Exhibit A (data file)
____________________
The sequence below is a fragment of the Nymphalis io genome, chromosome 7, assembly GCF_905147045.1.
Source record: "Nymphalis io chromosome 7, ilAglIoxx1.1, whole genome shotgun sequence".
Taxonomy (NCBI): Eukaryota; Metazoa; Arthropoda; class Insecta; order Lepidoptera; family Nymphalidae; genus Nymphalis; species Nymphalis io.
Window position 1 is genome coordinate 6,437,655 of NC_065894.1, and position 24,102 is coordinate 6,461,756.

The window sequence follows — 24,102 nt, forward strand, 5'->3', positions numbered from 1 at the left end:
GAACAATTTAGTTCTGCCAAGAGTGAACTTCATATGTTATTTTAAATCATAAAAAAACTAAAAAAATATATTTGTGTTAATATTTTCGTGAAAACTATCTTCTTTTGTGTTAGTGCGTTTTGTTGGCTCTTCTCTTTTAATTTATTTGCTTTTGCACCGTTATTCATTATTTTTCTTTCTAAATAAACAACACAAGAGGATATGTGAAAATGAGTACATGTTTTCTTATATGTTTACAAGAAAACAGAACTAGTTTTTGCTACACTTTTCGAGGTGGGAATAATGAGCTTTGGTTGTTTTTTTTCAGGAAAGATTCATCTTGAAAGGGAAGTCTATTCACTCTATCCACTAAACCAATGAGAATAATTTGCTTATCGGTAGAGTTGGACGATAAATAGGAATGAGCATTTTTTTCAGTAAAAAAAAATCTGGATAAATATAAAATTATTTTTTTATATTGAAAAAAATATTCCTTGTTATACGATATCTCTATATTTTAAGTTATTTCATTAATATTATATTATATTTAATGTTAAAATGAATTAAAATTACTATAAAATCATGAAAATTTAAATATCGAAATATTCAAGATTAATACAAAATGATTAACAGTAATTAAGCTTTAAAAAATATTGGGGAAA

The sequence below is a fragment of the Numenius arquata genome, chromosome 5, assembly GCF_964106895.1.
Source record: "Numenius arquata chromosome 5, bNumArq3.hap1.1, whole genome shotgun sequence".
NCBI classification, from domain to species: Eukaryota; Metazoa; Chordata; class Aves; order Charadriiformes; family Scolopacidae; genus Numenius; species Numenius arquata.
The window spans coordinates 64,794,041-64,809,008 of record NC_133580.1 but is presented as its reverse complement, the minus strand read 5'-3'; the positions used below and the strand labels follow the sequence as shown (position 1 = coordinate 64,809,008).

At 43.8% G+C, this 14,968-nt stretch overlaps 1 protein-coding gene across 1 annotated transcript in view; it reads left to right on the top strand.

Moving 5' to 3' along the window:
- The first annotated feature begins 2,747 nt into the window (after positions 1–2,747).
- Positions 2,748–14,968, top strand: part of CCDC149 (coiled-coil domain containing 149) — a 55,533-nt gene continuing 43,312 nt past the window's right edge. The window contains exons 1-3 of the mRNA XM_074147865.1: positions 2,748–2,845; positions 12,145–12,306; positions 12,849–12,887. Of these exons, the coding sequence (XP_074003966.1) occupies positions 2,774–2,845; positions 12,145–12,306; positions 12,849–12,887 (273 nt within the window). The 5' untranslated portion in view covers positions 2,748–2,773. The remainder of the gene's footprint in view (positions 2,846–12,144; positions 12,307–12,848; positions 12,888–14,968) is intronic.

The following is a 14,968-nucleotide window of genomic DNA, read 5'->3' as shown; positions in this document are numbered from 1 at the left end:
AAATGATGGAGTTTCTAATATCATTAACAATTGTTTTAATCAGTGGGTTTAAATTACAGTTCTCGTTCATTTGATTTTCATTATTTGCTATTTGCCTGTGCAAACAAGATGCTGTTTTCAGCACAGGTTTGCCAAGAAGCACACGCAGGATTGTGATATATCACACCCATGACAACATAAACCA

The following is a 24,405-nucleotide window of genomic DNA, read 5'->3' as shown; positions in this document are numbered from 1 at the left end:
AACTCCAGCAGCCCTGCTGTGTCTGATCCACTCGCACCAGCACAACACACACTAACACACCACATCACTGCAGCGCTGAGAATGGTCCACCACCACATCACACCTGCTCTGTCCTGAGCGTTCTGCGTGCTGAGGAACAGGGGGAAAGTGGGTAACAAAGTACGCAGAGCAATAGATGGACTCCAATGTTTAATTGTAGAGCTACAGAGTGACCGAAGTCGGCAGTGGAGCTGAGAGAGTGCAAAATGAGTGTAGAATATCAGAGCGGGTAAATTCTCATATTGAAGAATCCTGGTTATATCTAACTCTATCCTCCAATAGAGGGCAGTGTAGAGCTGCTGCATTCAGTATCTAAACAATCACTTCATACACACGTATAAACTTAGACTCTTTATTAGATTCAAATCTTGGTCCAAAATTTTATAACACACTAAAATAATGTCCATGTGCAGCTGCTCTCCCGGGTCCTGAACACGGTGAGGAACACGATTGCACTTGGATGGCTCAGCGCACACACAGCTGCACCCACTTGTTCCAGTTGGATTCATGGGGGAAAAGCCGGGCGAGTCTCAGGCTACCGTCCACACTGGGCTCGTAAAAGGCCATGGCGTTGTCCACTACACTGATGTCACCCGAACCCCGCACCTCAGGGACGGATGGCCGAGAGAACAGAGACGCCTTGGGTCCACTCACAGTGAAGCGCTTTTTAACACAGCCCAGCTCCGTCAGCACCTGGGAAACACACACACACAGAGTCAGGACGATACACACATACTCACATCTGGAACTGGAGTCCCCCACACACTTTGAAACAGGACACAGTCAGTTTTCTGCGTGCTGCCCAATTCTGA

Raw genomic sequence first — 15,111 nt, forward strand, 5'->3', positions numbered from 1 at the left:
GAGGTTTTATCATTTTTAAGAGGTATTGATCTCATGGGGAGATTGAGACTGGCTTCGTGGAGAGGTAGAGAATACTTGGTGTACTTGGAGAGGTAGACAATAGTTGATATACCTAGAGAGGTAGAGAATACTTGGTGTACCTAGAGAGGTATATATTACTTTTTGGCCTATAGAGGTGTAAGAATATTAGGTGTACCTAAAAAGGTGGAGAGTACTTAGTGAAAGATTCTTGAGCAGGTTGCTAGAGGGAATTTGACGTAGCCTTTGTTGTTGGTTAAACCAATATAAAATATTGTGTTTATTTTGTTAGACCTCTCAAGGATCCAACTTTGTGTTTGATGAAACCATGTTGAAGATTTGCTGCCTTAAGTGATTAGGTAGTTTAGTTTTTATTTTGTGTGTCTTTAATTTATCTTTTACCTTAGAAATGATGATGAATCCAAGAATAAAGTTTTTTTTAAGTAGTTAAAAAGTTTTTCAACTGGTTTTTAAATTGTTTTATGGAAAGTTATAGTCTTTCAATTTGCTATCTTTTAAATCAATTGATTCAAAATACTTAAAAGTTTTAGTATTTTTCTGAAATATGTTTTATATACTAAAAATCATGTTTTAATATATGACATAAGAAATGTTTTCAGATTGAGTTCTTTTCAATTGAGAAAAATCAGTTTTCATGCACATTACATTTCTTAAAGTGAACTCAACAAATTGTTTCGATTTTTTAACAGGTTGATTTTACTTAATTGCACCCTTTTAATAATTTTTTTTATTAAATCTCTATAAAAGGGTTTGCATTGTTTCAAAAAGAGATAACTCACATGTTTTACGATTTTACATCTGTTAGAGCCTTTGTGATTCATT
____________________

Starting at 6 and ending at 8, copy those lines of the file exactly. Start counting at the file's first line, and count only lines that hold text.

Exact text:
GAACAATTTAGTTCTGCCAAGAGTGAACTTCATATGTTATTTTAAATCATAAAAAAACTAAAAAAATATATTTGTGTTAATATTTTCGTGAAAACTATCTTCTTTTGTGTTAGTGCGTTTTGTTGGCTCTTCTCTTTTAATTTATTTGCTTTTGCACCGTTATTCATTATTTTTCTTTCTAAATAAACAACACAAGAGGATATGTGAAAATGAGTACATGTTTTCTTATATGTTTACAAGAAAACAGAACTAGTTTTTGCTACACTTTTCGAGGTGGGAATAATGAGCTTTGGTTGTTTTTTTTCAGGAAAGATTCATCTTGAAAGGGAAGTCTATTCACTCTATCCACTAAACCAATGAGAATAATTTGCTTATCGGTAGAGTTGGACGATAAATAGGAATGAGCATTTTTTTCAGTAAAAAAAAATCTGGATAAATATAAAATTATTTTTTTATATTGAAAAAAATATTCCTTGTTATACGATATCTCTATATTTTAAGTTATTTCATTAATATTATATTATATTTAATGTTAAAATGAATTAAAATTACTATAAAATCATGAAAATTTAAATATCGAAATATTCAAGATTAATACAAAATGATTAACAGTAATTAAGCTTTAAAAAATATTGGGGAAA

The sequence below is a fragment of the Numenius arquata genome, chromosome 5, assembly GCF_964106895.1.
Source record: "Numenius arquata chromosome 5, bNumArq3.hap1.1, whole genome shotgun sequence".